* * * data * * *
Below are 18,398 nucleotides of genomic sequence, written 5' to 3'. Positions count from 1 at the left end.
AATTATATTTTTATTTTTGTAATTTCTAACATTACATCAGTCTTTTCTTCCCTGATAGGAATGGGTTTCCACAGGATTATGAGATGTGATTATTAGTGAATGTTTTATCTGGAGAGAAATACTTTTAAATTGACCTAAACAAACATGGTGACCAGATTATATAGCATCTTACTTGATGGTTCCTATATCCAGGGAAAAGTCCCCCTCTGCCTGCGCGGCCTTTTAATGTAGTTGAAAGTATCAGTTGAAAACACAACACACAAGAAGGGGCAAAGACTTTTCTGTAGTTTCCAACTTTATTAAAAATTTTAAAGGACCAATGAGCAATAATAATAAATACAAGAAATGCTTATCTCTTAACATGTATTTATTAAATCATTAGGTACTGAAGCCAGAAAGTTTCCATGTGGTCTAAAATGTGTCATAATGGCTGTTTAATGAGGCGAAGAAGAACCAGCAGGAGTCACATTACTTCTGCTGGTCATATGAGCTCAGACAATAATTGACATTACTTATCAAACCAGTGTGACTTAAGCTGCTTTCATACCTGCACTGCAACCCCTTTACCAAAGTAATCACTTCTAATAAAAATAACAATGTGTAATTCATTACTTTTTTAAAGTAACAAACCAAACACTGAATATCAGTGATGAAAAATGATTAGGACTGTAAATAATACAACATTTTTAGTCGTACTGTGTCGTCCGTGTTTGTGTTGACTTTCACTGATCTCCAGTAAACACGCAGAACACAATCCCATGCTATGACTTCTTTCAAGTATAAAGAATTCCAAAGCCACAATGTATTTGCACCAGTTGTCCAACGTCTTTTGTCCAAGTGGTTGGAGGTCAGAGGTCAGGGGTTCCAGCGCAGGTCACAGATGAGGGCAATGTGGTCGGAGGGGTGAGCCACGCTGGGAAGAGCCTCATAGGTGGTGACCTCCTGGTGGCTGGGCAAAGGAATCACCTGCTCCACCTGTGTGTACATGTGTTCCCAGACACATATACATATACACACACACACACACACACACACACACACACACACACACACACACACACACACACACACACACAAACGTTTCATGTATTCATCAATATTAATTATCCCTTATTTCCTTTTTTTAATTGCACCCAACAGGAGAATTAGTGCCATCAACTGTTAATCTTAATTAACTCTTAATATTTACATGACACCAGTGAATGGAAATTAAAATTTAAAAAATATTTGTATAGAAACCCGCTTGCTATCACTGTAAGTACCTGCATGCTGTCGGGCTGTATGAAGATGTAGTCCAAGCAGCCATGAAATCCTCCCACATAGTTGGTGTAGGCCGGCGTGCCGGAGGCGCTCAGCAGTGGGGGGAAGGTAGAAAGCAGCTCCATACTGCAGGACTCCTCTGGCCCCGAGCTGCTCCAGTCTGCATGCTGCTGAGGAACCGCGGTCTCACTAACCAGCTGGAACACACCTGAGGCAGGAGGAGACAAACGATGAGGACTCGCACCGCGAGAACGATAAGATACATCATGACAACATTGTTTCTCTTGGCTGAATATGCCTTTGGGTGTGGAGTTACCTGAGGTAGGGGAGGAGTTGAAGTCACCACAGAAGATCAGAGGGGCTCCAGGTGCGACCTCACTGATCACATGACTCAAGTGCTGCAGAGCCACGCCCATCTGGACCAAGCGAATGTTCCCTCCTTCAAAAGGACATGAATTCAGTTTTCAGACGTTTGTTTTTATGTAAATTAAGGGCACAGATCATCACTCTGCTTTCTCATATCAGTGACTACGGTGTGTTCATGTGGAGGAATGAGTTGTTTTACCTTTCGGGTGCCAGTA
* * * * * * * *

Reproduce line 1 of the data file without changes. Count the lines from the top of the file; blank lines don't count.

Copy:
Below are 18,398 nucleotides of genomic sequence, written 5' to 3'. Positions count from 1 at the left end.